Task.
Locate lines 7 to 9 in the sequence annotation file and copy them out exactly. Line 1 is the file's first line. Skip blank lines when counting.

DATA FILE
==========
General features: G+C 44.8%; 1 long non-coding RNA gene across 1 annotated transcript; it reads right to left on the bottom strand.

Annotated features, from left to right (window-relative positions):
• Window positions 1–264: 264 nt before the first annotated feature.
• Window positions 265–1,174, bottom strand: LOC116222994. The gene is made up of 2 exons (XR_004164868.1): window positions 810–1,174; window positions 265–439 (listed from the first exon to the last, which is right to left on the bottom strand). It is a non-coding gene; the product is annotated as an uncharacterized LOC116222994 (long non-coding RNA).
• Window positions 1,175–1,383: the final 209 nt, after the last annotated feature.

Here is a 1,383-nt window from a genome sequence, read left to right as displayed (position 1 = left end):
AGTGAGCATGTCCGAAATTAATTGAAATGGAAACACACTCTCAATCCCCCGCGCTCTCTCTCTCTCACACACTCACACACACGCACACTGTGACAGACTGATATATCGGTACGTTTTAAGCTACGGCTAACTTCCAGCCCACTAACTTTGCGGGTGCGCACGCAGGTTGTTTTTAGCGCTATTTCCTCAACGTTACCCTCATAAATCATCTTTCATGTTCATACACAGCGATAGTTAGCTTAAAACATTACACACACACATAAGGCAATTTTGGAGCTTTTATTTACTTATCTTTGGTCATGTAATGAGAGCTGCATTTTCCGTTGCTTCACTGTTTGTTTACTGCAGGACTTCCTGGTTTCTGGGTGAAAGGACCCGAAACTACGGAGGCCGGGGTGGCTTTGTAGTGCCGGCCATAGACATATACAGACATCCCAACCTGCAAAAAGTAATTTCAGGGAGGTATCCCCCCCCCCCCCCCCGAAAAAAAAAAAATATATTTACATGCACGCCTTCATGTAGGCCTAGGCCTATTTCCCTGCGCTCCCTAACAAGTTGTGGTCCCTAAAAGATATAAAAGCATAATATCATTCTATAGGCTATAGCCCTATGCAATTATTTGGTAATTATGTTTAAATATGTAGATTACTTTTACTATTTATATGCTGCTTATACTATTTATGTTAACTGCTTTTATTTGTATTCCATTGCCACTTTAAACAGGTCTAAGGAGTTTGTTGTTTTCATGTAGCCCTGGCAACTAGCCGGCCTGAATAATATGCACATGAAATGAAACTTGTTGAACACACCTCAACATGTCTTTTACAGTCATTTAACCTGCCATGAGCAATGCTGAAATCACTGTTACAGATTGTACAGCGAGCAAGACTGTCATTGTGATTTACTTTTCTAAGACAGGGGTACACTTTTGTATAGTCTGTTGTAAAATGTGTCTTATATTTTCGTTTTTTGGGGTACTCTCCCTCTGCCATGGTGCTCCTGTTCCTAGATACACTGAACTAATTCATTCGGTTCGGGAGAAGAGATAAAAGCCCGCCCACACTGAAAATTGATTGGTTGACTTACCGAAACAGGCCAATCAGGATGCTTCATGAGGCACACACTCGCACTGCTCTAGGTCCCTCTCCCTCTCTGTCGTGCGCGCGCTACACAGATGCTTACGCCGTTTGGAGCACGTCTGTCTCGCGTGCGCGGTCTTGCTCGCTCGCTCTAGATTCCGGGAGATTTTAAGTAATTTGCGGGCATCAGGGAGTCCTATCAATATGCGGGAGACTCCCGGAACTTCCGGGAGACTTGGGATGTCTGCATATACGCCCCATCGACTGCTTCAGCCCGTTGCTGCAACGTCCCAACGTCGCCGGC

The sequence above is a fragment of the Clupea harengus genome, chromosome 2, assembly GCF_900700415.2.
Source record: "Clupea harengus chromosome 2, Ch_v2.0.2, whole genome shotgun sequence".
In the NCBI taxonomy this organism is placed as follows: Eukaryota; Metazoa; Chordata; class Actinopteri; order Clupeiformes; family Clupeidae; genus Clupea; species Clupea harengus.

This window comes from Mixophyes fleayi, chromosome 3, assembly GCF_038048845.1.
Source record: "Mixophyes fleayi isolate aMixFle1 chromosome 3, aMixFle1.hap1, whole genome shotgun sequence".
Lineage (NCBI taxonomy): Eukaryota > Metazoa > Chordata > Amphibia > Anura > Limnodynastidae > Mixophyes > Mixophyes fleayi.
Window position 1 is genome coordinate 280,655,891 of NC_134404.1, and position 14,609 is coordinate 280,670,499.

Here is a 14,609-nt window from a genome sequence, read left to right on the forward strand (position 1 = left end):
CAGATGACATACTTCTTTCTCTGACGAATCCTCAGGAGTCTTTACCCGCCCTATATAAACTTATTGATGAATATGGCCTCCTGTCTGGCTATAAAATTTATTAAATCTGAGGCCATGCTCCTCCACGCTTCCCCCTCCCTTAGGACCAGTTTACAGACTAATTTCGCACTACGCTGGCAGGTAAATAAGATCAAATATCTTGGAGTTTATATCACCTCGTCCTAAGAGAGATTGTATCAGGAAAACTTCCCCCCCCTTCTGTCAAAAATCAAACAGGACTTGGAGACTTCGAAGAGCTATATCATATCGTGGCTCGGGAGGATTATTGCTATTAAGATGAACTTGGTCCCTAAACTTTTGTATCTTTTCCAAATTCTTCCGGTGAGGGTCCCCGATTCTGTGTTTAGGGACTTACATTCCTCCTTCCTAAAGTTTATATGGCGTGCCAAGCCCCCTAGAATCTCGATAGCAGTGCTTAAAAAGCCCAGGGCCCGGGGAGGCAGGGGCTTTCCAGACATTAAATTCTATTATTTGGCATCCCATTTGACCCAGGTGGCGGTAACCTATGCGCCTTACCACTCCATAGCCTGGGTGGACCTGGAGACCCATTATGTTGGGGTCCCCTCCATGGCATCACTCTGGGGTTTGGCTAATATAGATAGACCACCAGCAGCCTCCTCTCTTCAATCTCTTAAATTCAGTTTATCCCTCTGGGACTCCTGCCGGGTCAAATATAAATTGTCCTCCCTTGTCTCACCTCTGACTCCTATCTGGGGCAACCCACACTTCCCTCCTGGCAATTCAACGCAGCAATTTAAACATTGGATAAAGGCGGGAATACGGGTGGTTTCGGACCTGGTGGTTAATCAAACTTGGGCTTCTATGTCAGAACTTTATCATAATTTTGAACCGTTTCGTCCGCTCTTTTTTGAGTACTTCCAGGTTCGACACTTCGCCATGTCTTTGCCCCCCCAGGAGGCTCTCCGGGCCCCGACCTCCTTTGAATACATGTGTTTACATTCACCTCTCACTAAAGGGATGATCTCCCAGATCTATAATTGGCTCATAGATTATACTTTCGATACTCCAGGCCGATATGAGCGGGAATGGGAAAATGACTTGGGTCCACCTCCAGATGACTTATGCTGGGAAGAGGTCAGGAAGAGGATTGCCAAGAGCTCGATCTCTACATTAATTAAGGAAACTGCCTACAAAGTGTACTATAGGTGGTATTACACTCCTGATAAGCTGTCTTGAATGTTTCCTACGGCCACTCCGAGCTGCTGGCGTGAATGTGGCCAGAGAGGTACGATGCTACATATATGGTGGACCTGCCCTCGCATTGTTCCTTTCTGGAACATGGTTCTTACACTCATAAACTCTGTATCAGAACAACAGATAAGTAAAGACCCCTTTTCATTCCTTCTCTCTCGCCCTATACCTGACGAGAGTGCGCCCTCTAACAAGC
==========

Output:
AGTGAGCATGTCCGAAATTAATTGAAATGGAAACACACTCTCAATCCCCCGCGCTCTCTCTCTCTCACACACTCACACACACGCACACTGTGACAGACTGATATATCGGTACGTTTTAAGCTACGGCTAACTTCCAGCCCACTAACTTTGCGGGTGCGCACGCAGGTTGTTTTTAGCGCTATTTCCTCAACGTTACCCTCATAAATCATCTTTCATGTTCATACACAGCGATAGTTAGCTTAAAACATTACACACACACATAAGGCAATTTTGGAGCTTTTATTTACTTATCTTTGGTCATGTAATGAGAGCTGCATTTTCCGTTGCTTCACTGTTTGTTTACTGCAGGACTTCCTGGTTTCTGGGTGAAAGGACCCGAAACTACGGAGGCCGGGGTGGCTTTGTAGTGCCGGCCATAGACATATACAGACATCCCAACCTGCAAAAAGTAATTTCAGGGAGGTATCCCCCCCCCCCCCCCCGAAAAAAAAAAAATATATTTACATGCACGCCTTCATGTAGGCCTAGGCCTATTTCCCTGCGCTCCCTAACAAGTTGTGGTCCCTAAAAGATATAAAAGCATAATATCATTCTATAGGCTATAGCCCTATGCAATTATTTGGTAATTATGTTTAAATATGTAGATTACTTTTACTATTTATATGCTGCTTATACTATTTATGTTAACTGCTTTTATTTGTATTCCATTGCCACTTTAAACAGGTCTAAGGAGTTTGTTGTTTTCATGTAGCCCTGGCAACTAGCCGGCCTGAATAATATGCACATGAAATGAAACTTGTTGAACACACCTCAACATGTCTTTTACAGTCATTTAACCTGCCATGAGCAATGCTGAAATCACTGTTACAGATTGTACAGCGAGCAAGACTGTCATTGTGATTTACTTTTCTAAGACAGGGGTACACTTTTGTATAGTCTGTTGTAAAATGTGTCTTATATTTTCGTTTTTTGGGGTACTCTCCCTCTGCCATGGTGCTCCTGTTCCTAGATACACTGAACTAATTCATTCGGTTCGGGAGAAGAGATAAAAGCCCGCCCACACTGAAAATTGATTGGTTGACTTACCGAAACAGGCCAATCAGGATGCTTCATGAGGCACACACTCGCACTGCTCTAGGTCCCTCTCCCTCTCTGTCGTGCGCGCGCTACACAGATGCTTACGCCGTTTGGAGCACGTCTGTCTCGCGTGCGCGGTCTTGCTCGCTCGCTCTAGATTCCGGGAGATTTTAAGTAATTTGCGGGCATCAGGGAGTCCTATCAATATGCGGGAGACTCCCGGAACTTCCGGGAGACTTGGGATGTCTGCATATACGCCCCATCGACTGCTTCAGCCCGTTGCTGCAACGTCCCAACGTCGCCGGC

The sequence above is a fragment of the Clupea harengus genome, chromosome 2, assembly GCF_900700415.2.
Source record: "Clupea harengus chromosome 2, Ch_v2.0.2, whole genome shotgun sequence".